Actually if you have a list of key-value pairs like age, gender, name, etc… I would totally use a definition list.
Yes, without CSS they make new lines because they are blocks, like headers do, but the content itself, while looking funny, is still readable and meaningful without the CSS. I mean, in my text browser, it should make sense, and I’d disagree that the meaning changes if the associated value of “5” with the key of “age” is not on the same line.

You could stretch it to call it a two-column table, but… that’s stretching it for me.

If you posted some of either the content (even dummy content to protect the innocent is fine) or current code, we could bandy about ideas better, since of course content lives in context : )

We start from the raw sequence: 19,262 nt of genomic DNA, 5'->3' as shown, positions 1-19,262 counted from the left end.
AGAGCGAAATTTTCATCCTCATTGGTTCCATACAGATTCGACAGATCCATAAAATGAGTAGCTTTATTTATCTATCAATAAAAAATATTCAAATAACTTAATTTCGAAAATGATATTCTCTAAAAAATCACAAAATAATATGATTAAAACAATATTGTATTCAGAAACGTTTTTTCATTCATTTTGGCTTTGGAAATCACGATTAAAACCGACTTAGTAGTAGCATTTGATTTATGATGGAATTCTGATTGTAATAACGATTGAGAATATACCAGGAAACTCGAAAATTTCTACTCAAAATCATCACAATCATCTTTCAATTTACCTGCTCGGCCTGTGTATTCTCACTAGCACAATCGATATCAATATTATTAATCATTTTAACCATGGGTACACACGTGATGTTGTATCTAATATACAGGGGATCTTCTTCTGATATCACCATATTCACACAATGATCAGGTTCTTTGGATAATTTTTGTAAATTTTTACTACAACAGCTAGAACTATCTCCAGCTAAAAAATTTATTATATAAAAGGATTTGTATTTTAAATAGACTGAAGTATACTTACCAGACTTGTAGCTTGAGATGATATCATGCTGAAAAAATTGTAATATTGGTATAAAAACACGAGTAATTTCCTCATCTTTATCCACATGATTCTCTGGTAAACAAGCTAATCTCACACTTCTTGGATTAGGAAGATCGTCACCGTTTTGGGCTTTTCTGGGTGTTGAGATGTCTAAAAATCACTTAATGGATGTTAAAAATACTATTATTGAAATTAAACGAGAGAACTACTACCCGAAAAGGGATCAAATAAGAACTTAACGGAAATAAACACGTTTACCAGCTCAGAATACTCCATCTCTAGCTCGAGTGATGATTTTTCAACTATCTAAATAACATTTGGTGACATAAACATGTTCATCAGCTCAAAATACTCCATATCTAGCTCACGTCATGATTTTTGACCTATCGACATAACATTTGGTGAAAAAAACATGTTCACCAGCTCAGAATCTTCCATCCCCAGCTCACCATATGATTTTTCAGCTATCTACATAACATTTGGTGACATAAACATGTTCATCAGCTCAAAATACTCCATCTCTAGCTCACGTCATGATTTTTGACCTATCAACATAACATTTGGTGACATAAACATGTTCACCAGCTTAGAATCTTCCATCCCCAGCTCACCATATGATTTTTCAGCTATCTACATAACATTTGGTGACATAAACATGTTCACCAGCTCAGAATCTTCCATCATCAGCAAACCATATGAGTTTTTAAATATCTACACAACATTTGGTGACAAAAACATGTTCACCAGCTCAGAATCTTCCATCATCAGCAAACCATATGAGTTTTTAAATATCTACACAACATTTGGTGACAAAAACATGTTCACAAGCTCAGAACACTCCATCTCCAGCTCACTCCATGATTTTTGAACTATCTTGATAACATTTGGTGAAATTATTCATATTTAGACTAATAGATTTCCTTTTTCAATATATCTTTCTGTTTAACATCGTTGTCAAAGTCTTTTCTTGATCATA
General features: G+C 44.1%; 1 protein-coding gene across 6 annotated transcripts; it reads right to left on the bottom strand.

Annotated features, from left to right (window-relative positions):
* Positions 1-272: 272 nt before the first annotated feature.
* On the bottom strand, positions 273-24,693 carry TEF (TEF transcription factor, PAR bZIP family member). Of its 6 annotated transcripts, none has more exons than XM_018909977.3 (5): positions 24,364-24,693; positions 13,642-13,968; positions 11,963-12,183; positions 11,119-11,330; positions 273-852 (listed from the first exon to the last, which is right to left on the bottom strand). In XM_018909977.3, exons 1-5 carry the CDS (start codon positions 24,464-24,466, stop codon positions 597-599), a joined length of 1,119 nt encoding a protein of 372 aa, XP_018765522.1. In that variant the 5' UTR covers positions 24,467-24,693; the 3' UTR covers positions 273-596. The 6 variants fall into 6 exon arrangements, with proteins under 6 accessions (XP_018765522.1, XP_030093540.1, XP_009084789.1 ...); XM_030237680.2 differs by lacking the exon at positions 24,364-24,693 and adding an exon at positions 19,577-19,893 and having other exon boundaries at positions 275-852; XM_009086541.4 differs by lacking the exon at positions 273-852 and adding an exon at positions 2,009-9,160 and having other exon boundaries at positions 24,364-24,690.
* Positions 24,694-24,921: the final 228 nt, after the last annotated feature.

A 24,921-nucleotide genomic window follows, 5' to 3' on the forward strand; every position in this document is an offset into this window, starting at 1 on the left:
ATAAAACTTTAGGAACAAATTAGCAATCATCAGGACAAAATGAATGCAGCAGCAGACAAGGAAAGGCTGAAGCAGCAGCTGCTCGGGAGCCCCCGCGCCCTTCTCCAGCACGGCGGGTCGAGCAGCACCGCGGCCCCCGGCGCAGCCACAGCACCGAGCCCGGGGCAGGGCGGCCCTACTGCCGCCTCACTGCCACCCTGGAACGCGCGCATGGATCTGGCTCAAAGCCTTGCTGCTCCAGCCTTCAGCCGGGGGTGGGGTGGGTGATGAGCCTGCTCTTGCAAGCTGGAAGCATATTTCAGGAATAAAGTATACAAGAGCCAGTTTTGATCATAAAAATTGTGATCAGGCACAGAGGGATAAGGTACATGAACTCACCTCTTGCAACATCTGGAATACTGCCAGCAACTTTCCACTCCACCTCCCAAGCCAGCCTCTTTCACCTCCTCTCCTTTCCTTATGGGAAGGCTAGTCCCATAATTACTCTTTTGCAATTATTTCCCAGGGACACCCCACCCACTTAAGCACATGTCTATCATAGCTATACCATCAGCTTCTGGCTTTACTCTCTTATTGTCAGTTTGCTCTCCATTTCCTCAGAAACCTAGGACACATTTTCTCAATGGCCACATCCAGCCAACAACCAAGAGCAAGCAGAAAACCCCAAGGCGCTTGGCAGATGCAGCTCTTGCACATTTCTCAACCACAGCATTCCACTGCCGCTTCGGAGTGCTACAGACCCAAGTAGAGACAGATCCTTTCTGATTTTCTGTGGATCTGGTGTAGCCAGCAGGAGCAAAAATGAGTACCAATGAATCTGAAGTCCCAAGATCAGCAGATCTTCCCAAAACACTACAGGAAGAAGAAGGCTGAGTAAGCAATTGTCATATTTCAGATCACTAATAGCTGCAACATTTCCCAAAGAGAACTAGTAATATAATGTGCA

Readable and meaningful yes, but not easily readable or convenient.

Right now the animals’ vital stats are coded as follows:

<dl class="stats">
<dt>Age:&nbsp;</dt><dd>3 years</dd>
<dt>Contact:&nbsp;</dt><dd><a href="mailto:XXX">XXX</a></dd>

and it’s styled to display like so: (main page) and (individual page)

If my css didn’t load completely and the list styling was lost, the main page would look something between this:
or this:

And an individual page would look something between this:
or this:

Here is the feed page without extra styling:

here is a screenshot of the feed without styling in case the real feed changes:

I can’t comment on feeds, mostly because I got too enraged to learn that Mozilla did this thing where it overrode author stylesheets for feeds because they knew better or something… arg.

For the main url (all-available)

My biggest problem using Lynx is using it on pages where either really bizarre tags are used, really strange source order, or text that is created by Javascript. SitePoint and similar forums are kinda weird, they’re built in tables and Lynx knows how to render a table, kinda : )